A House Commerce subcommittee approves the Consumer Antislamming Act, but antispammers contend the act legitimizes spam.
The bulk of the proposed law addresses "slamming," the reviled practice of switching a customer's telephone service provider without authorization. But it also would make it illegal for junk emailers to hide their identities and would impose a fine of up to $15,000 for using fake return email addresses.
Antispammers claim the bill stands to make it easier for spammers to send mass unsolicited email by outlining circumstances in which it could be sent legitimately--namely, if the sender is properly identified and the email is labeled as spam.
Many Net users have long complained that spam clogs their email in-boxes and Internet service providers say it costs them millions of dollars in time and resources, such as needing extra servers to deal with the huge influx of email.
In other words, antispammers and ISPs claim sending spam is akin to stealing resources, since spammers don't pay for postage the way real-world junk mailers do. But spammers have said they are willing to pay something for the right to send their bulk email and have contended that email is a legitimate way to advertise.
Today's move brings the act a step closer to becoming law. While the spamming provision of the law has been controversial from the beginning, the gist of the act, dealing with "slamming," faces less opposition.
A version of the bill already was passed by the Senate and next will be considered by the full House Commerce Committee, which will meet after Congress returns to Washington in September.
From there, it will go to the full House for a vote, where it is likely to be passed.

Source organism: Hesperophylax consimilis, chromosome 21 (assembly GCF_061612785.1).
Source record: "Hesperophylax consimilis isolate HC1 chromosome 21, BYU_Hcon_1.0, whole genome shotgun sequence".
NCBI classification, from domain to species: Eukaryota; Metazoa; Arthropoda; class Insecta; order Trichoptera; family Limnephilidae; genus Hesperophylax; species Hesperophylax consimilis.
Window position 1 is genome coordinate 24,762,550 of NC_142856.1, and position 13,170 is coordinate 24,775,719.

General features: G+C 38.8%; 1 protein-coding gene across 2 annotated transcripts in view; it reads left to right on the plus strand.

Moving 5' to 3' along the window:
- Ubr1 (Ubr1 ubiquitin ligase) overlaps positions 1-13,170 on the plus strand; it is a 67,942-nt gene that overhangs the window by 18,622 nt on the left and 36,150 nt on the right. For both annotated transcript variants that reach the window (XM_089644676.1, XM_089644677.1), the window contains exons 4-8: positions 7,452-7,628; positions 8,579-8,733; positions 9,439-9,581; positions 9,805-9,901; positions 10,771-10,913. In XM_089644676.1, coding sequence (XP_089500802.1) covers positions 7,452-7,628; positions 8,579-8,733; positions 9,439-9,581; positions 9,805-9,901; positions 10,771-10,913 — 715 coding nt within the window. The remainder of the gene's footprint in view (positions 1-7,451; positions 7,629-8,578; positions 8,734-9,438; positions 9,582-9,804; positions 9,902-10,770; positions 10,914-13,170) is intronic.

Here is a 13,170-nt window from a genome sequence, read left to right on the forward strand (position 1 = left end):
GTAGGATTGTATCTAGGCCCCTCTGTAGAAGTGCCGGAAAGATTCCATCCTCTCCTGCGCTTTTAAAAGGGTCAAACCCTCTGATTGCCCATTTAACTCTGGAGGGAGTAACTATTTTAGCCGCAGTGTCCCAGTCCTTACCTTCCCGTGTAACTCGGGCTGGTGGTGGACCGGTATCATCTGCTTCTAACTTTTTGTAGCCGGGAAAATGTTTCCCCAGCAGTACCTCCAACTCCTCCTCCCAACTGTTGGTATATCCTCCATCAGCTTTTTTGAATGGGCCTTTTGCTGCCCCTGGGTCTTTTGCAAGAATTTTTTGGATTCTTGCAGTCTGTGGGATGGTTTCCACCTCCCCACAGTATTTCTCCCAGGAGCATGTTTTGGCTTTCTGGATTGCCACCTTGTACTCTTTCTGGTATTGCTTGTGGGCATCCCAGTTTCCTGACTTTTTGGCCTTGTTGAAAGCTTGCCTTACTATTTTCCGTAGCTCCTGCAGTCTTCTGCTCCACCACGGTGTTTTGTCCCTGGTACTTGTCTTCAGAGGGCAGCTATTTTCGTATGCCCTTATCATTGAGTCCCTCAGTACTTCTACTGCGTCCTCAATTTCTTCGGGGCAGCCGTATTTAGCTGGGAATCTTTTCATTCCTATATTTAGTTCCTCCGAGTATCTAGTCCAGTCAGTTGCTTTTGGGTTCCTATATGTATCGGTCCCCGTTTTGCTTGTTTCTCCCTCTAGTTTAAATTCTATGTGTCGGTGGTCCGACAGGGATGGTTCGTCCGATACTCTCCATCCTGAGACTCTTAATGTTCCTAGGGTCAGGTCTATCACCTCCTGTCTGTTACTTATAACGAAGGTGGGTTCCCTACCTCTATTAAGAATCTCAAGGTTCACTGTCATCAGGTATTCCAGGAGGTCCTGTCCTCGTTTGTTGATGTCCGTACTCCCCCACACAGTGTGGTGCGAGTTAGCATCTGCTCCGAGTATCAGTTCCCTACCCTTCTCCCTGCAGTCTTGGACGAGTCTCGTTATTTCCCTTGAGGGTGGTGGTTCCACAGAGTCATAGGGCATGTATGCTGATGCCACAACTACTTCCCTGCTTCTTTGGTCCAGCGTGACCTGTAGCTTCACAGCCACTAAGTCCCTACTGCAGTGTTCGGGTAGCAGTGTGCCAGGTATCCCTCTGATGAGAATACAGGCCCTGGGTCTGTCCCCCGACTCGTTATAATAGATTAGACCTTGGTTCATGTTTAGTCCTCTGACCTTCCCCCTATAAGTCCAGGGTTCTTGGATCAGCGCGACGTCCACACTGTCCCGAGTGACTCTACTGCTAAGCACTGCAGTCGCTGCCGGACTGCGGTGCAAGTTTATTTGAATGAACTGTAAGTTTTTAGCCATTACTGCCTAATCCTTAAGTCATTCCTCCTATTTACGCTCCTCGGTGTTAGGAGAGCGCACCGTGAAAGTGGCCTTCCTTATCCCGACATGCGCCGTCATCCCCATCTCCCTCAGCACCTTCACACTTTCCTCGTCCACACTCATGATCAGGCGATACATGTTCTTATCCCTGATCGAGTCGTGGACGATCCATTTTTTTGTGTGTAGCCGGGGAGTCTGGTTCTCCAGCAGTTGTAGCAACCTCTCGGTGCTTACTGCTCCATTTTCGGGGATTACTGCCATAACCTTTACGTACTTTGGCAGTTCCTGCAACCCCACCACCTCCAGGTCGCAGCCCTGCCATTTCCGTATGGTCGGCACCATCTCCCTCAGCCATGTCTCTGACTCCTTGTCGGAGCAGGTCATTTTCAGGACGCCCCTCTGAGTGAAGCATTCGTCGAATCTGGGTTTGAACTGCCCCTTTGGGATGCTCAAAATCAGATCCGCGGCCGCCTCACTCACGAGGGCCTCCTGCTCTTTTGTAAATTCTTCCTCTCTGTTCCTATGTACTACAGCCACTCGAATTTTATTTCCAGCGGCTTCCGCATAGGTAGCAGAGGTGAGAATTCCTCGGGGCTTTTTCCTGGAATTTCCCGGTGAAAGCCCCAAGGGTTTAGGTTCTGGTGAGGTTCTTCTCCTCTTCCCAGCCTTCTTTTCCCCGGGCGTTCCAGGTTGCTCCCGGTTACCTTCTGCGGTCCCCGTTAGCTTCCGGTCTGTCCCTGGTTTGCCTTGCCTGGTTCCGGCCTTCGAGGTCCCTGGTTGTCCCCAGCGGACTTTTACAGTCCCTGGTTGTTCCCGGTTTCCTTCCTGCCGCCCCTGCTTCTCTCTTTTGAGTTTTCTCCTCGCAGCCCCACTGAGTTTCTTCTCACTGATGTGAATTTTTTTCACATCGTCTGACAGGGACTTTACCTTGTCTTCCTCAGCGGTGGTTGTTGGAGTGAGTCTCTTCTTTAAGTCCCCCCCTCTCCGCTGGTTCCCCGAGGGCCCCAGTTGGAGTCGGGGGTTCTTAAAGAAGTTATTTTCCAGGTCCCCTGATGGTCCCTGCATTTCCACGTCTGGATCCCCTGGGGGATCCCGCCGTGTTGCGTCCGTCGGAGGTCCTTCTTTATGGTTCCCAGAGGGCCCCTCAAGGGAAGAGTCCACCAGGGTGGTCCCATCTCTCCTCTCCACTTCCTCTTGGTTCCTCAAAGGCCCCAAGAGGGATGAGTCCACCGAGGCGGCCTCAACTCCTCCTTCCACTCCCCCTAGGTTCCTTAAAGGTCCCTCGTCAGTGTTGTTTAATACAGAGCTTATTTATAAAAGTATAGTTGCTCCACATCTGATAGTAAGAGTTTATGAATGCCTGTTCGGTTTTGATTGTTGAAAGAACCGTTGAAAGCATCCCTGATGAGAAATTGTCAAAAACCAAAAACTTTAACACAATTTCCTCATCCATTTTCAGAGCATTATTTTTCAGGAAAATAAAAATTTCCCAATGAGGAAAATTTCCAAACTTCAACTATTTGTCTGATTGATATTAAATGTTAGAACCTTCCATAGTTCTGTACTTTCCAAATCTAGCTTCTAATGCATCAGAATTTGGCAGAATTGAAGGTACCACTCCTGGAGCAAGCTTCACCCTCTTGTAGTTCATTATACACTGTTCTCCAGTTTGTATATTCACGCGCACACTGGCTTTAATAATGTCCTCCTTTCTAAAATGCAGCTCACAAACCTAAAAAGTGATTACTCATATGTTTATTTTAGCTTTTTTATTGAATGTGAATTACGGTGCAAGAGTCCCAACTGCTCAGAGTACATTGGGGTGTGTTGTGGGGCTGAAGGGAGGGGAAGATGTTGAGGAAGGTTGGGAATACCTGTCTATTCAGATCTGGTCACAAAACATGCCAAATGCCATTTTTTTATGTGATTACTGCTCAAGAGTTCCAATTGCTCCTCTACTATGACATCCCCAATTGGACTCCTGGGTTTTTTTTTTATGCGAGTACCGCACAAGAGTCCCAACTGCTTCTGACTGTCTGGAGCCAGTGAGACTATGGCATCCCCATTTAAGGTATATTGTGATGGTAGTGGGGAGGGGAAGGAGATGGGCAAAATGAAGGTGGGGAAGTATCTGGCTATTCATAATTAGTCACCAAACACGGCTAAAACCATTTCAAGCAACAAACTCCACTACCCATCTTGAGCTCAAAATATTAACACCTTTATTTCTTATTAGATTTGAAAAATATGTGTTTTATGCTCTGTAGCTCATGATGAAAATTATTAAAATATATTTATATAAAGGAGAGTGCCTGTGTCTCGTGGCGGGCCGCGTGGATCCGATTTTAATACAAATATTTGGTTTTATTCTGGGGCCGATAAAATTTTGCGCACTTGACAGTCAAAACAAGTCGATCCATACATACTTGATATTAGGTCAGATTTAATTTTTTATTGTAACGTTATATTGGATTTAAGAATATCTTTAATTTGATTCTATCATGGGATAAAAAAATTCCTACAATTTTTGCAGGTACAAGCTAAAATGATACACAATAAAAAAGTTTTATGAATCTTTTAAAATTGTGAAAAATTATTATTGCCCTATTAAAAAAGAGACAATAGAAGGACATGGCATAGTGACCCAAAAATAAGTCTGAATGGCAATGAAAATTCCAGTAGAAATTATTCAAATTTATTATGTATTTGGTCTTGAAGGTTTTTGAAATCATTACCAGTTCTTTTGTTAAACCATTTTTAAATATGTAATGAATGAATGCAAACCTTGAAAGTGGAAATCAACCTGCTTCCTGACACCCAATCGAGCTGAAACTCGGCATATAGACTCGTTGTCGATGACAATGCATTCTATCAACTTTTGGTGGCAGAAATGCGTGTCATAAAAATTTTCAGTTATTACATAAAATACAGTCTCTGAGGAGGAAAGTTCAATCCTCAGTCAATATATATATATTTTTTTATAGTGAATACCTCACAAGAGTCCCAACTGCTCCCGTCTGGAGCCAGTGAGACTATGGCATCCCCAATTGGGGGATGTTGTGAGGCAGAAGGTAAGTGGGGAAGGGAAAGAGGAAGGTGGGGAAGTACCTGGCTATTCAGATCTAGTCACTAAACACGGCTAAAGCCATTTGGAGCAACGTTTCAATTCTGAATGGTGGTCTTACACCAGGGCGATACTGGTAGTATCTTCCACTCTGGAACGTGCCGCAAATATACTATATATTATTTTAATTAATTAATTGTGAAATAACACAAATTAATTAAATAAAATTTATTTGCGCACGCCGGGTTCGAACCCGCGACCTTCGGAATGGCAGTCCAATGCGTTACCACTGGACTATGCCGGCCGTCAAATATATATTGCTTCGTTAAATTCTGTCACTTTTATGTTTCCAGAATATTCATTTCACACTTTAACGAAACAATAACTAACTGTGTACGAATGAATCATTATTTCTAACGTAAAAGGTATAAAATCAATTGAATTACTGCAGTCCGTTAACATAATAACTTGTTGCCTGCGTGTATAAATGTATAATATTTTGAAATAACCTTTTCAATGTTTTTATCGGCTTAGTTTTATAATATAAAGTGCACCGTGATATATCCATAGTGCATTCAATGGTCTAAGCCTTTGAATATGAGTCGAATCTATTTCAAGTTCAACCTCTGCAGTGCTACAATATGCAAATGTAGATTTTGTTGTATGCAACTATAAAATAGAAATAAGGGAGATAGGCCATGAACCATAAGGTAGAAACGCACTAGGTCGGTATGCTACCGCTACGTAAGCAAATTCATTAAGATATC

The act today also contained a new provision that called for the "grandfathering" of the two existing antispam state laws in Washington and Nevada. Although those laws would remain in effect, all other new state laws, several of which are making their way through the legislative process, would be disqualified.
Rep. Rick White (R-Washington) also introduced and then withdrew an amendment aimed to protect ISPs from having to carry unsolicited bulk email. Specifically, it stated that an ISP will still have the right to "protect its network facilities from being used in the transmission or distribution of unauthorized unsolicited commercial electronic mail."
It also would protect ISPs from being forced to deliver spam messages. That section of the amendment would ensure ISPs' right to filter their mail to weed out junk email.
Although White withdrew the amendment, members will consider provisions in it and change the legislation accordingly before it goes to full committee, said Peter Schalestock, a spokesman for White.
Antispammers are strongly opposed to the bill as it reads now.
"We're very disappointed," said Ray Everett-Church, a cofounder of the Coalition Against Unsolicited Commercial Email. "The members today had a lot of good words for the plight of consumers and Internet service providers, but the bill referred to the full Commerce Committee does very little to lessen harm done to ISPs and to users."
As it reads now, Everett-Church says the bill "perpetuates the shifting of cost and places the burden of handling spam squarely on ISPs through the filtering process," which he said is very expensive.